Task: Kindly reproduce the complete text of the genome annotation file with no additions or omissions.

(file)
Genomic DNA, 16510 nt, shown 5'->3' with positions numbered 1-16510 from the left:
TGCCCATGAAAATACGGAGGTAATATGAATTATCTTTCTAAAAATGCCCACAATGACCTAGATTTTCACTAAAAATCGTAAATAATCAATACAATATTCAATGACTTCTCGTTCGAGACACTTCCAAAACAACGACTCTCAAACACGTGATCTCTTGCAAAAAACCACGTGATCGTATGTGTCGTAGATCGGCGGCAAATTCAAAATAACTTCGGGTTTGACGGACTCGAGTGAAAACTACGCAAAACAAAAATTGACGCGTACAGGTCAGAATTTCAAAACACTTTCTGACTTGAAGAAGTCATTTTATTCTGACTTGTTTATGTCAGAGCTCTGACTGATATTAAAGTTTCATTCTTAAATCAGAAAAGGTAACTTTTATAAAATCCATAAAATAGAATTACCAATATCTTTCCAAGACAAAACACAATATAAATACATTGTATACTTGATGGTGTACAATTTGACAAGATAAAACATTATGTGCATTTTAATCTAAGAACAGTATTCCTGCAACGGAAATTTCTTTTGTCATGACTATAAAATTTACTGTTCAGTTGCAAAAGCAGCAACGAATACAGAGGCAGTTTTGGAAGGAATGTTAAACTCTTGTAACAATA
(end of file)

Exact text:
Genomic DNA, 16510 nt, shown 5'->3' with positions numbered 1-16510 from the left:
TGCCCATGAAAATACGGAGGTAATATGAATTATCTTTCTAAAAATGCCCACAATGACCTAGATTTTCACTAAAAATCGTAAATAATCAATACAATATTCAATGACTTCTCGTTCGAGACACTTCCAAAACAACGACTCTCAAACACGTGATCTCTTGCAAAAAACCACGTGATCGTATGTGTCGTAGATCGGCGGCAAATTCAAAATAACTTCGGGTTTGACGGACTCGAGTGAAAACTACGCAAAACAAAAATTGACGCGTACAGGTCAGAATTTCAAAACACTTTCTGACTTGAAGAAGTCATTTTATTCTGACTTGTTTATGTCAGAGCTCTGACTGATATTAAAGTTTCATTCTTAAATCAGAAAAGGTAACTTTTATAAAATCCATAAAATAGAATTACCAATATCTTTCCAAGACAAAACACAATATAAATACATTGTATACTTGATGGTGTACAATTTGACAAGATAAAACATTATGTGCATTTTAATCTAAGAACAGTATTCCTGCAACGGAAATTTCTTTTGTCATGACTATAAAATTTACTGTTCAGTTGCAAAAGCAGCAACGAATACAGAGGCAGTTTTGGAAGGAATGTTAAACTCTTGTAACAATA